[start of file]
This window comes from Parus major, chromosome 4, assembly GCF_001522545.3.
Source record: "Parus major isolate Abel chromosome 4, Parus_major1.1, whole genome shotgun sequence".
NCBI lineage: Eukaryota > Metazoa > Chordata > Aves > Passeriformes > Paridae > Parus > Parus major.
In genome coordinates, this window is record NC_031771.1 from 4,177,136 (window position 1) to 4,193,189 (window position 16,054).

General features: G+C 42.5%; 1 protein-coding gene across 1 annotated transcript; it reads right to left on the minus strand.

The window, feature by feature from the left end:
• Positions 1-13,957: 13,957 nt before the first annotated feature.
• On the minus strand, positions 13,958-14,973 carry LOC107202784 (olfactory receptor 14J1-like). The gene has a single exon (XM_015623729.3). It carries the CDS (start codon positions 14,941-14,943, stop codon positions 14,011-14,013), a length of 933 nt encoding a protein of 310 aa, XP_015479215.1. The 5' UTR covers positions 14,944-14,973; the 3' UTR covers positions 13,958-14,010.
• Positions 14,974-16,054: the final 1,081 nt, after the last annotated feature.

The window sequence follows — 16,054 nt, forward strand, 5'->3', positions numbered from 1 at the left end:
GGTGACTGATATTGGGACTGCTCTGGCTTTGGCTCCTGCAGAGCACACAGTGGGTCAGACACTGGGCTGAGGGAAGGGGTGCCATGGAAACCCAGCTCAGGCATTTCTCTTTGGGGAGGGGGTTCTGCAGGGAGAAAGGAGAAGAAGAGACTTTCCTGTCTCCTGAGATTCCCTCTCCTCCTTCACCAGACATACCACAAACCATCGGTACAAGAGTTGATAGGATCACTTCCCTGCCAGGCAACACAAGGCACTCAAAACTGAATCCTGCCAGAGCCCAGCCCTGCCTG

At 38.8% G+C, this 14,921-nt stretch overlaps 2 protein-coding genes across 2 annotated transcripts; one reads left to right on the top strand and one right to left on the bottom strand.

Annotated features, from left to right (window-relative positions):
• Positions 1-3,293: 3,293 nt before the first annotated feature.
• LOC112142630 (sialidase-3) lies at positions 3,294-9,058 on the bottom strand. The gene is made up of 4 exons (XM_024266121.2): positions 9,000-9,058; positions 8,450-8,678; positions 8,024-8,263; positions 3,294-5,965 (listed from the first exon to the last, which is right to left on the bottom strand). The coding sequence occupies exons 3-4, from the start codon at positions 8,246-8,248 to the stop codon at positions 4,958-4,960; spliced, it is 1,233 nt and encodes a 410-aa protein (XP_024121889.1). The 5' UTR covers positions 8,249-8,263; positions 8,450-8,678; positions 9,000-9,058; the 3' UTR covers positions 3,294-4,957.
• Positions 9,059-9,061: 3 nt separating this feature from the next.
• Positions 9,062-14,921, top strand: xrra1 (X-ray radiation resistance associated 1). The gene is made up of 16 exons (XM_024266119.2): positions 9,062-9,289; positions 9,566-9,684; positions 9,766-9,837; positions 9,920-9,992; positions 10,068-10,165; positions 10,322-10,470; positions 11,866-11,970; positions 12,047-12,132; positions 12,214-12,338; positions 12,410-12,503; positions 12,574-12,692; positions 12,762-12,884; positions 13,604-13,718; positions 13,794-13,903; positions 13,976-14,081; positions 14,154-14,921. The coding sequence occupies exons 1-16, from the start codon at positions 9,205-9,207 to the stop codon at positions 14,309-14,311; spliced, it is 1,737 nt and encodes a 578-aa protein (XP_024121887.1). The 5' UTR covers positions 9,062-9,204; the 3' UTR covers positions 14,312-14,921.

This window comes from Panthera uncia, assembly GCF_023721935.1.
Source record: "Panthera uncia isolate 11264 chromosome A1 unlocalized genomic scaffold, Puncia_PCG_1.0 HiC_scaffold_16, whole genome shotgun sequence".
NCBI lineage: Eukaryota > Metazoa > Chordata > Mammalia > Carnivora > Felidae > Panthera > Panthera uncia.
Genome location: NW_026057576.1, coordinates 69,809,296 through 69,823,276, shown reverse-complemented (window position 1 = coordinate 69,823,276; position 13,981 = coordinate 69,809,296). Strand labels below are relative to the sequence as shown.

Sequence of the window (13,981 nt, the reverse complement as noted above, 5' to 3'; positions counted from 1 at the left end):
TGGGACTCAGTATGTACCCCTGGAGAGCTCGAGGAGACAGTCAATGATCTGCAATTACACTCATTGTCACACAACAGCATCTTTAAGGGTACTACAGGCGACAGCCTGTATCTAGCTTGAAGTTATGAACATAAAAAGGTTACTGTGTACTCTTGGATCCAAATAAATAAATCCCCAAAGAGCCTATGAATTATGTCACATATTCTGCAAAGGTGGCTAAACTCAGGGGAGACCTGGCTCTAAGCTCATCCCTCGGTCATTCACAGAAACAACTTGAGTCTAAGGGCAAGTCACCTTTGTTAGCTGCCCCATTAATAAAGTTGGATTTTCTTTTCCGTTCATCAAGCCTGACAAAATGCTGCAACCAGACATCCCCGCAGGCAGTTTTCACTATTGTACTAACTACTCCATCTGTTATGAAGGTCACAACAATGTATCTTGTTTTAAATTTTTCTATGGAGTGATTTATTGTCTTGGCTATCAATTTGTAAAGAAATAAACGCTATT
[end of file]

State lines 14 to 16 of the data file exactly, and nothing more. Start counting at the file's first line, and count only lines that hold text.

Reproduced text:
• Positions 1-3,293: 3,293 nt before the first annotated feature.
• LOC112142630 (sialidase-3) lies at positions 3,294-9,058 on the bottom strand. The gene is made up of 4 exons (XM_024266121.2): positions 9,000-9,058; positions 8,450-8,678; positions 8,024-8,263; positions 3,294-5,965 (listed from the first exon to the last, which is right to left on the bottom strand). The coding sequence occupies exons 3-4, from the start codon at positions 8,246-8,248 to the stop codon at positions 4,958-4,960; spliced, it is 1,233 nt and encodes a 410-aa protein (XP_024121889.1). The 5' UTR covers positions 8,249-8,263; positions 8,450-8,678; positions 9,000-9,058; the 3' UTR covers positions 3,294-4,957.
• Positions 9,059-9,061: 3 nt separating this feature from the next.